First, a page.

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Addressing the Challenges of Context

The problems and difficulties that occur when factoring context into the design and use of m-commerce applications can be resolved in various ways. Increased demands on users’ attention in dynamic environments can be addressed through interfaces that require less attention. Pascoe, Ryan, and Morse [6] formulated the concept of Minimal Attention User Interfaces, which seek to minimize the amount of attention required to operate a device. They developed a PDA application, used by field workers studying giraffes in Kenya, which allowed the user to count the number of bites taken from tree leaves without looking away from the animal (observed through a telescope). The application used two existing PDA buttons (for incrementing and decrementing the count) and could be operated with one hand.

Devices and applications can also adapt themselves automatically to changing contexts. Context-aware systems [2] assist users based on knowledge of the environment. As an example, messages typed on a mobile device are virtually attached to their current location when using a context-aware application called “stick-e notes” [6]. The notes reappear if the user approaches the same location again. Other context characteristics, such as time of day and temperature, can be used in addition to location.

New or modified interaction techniques may be necessary to overcome the physical limitations of mobile devices. In addition, flexibility of input and output modalities can allow adaptation to changing contexts and user needs. For example, text entry using a stylus or miniature keyboard on a PDA might be most efficient when both hands are free, but one-handed text entry using a thumbwheel [9] might be better when one hand is occupied. Speech input is a viable alternative for devices too small for buttons or for those without a screen but may not be appropriate for noisy environments or where noise is restricted, such as libraries. Sound can also be used for output, taking the place of text or graphics. Holland and Morse [4] investigated an audio interface for a navigation system that leaves a user’s eyes and hands free for other purposes. The application used tones projected through headphones at locations relative to the user (left, right, forward) to indicate direction.

Taking the complexities of context into account during the design and use of m-commerce applications is a challenging task, but one that must be undertaken seriously to achieve long-term success.

Security of mobile commerce applications can be increased through the use of biometrics. Future wireless devices may include thumbprint identification or smart cards for user authentication. Safety concerns can hopefully be resolved through the common sense of users and designers, but legislation may be needed to enforce the safe use of m-commerce devices and applications. Several states already have laws regulating cell phone use in vehicles. Likewise, appropriate use of m-commerce applications will be dictated through laws and societal norms. Technology (cell phone jammers, for example) can also be used to enforce what is considered appropriate behavior.

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Implications for M-Commerce Design

Taking the complexities of context into account during the design and use of m-commerce applications is a challenging task, but one that must be undertaken seriously to achieve long-term success. Design guidelines and usability methods that work with wired systems do not necessarily work with mobile systems. Systems must function well even as environmental conditions, circumstances, and user priorities change. Developers need to understand people and how they interact with their surroundings. Realistically, all context characteristics presented in our model are not relevant (or important) to an m-commerce application or its user at a given time. But applications that do account for those context characteristics that are relevant will benefit from increased functionality and usability.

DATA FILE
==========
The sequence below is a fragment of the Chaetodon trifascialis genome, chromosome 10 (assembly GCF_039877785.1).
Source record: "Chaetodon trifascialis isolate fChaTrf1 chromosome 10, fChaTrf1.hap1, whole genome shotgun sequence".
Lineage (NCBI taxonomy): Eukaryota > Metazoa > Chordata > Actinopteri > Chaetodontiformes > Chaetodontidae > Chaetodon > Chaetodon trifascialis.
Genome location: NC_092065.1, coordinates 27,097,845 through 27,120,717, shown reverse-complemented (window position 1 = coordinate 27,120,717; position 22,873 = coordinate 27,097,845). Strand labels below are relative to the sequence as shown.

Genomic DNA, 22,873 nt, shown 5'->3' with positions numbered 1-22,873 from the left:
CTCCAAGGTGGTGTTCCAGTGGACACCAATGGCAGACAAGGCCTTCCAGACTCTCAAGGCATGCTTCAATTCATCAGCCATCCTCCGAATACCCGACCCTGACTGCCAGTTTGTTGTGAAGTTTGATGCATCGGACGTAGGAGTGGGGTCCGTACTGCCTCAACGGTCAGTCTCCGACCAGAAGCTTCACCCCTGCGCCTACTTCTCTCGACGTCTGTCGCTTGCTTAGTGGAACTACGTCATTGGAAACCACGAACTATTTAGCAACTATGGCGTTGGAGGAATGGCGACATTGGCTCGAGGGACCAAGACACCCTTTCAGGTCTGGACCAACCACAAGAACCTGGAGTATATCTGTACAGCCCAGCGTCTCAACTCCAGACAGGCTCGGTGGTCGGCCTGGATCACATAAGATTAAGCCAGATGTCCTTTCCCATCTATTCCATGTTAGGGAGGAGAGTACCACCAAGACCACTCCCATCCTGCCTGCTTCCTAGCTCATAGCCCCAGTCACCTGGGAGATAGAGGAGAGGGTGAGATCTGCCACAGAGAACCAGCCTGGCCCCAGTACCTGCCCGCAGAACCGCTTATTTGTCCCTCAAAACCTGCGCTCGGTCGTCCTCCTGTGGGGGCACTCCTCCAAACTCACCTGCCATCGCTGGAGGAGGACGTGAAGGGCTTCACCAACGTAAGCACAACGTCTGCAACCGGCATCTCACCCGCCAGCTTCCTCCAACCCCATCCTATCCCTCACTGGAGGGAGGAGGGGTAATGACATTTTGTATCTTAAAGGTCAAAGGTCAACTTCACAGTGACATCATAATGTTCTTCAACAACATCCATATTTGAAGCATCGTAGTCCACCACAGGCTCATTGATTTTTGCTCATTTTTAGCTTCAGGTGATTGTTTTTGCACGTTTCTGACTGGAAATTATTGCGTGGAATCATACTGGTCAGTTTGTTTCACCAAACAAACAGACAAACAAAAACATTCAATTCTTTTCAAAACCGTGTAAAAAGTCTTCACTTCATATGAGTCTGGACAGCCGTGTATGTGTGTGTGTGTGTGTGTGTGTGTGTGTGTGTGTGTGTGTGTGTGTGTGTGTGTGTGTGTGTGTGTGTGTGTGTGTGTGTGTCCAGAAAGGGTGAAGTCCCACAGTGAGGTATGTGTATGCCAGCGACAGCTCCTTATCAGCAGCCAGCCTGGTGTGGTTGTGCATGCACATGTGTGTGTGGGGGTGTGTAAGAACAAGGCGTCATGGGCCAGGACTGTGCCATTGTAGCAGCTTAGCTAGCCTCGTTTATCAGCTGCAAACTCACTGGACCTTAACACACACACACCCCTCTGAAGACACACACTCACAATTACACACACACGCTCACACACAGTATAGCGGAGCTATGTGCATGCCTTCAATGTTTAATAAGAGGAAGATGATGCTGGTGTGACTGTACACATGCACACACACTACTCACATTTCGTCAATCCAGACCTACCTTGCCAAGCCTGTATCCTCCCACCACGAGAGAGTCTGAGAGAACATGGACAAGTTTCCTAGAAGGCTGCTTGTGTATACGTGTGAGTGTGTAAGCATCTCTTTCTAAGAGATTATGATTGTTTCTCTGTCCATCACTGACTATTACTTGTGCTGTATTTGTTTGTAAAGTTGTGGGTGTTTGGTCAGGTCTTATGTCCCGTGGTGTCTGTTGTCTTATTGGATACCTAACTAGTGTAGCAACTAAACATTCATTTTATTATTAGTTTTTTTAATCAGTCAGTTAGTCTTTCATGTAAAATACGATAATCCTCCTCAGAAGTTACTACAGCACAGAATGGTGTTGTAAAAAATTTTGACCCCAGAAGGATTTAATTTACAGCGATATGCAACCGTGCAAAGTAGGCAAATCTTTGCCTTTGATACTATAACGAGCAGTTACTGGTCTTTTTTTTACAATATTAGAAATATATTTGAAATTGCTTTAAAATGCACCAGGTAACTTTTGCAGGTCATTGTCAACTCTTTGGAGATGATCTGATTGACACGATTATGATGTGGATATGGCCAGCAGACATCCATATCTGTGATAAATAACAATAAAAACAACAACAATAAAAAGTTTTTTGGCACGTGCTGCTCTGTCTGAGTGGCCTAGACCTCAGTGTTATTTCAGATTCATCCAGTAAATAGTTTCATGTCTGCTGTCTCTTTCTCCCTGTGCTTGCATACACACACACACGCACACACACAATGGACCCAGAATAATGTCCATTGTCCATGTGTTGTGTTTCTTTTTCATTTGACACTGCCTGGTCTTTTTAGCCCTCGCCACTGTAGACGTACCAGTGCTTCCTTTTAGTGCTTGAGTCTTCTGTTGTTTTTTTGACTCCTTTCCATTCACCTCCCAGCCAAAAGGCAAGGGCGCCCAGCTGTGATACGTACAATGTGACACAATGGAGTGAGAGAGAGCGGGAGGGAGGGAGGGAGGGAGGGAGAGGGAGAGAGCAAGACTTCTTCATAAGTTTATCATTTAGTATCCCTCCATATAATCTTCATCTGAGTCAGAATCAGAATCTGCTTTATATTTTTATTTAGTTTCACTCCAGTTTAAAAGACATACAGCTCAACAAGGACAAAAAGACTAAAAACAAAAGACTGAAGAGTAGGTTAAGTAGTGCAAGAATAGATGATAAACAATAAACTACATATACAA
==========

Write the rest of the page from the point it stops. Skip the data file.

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UF1 Figure. Graphical representation of context model.

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T1 Table 1. Representative characteristics for the context model.

T2 Table 2. M-commerce challenges and potential solutions.

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    1. Abowd, G.D. and Mynatt, E.D. Charting past, present, and future research in ubiquitous computing. ACM Transactions on Computer-Human Interaction 7, 1 (Mar. 2000), 29–58.

    2. Chen, G. and Kotz, D. A Survey of Context-Aware Mobile Computing Research. Dartmouth Computer Science Tech. Rep. TR2000-381, Department of Computer Science, Dartmouth College, 2000.

    3. Ghosh, A.K. and Swaminatha, T.M. Software security and privacy risks in mobile e-commerce. Comm. ACM 44, 2 (Feb. 2001), 51–57.

    4. Holland, S. and Morse, D.R. Audio GPS: Spatial audio in a minimal attention interface. In Proceedings of Mobile HCI 2001: Third International Workshop on Human-Computer Interaction with Mobile Devices, M.D. Dunlop and S.A. Brewster, Eds., 2001.

    5. Pascoe, J., Ryan, N., and Morse, D. Using while moving: HCI issues in fieldwork environments. ACM Transactions on Human-Computer Interaction 7, 3 (Sept. 2000), 417–437.

    6. Pascoe, J., Ryan, N., and Morse, D. Issues in developing context-aware computing. In Proceedings of the First International Symposium on Handheld and Ubiquitous Computing (HUC '99), H.-W. Gellersen, Ed. Springer-Verlag, Berlin, 1999, 208–221.

    7. Schilit, B., Adams, N., and Want, R. Context-aware computing applications. In Proceedings of the Workshop on Mobile Computing Systems and Applications (Santa Cruz, CA, Dec. 1994), IEEE Computing Society, 85–90.

    8. Schmidt, A., Beigl, M., and Gellersen, H.-W. There is more to context than location. Computers and Graphics 23, 6 (Dec. 1999), 893–901.

    9. Tarasewich, P. Evaluation of thumbwheel text entry methods. In Proceedings of Computer-Human Interaction Conference (CHI 2003).

    10. Tarasewich, P. Wireless devices for mobile commerce: User interface design and usability. In B.E. Mennecke and T.J. Strader, Eds., Mobile Commerce: Technology, Theory, and Applications. Idea Group Publishing, Hershey, PA, 2002.

    11. Tarasewich, P., Nickerson, R., and Warkentin, M. An examination of the issues in mobile e-commerce. Commun. AIS 8, (2002), 41–64.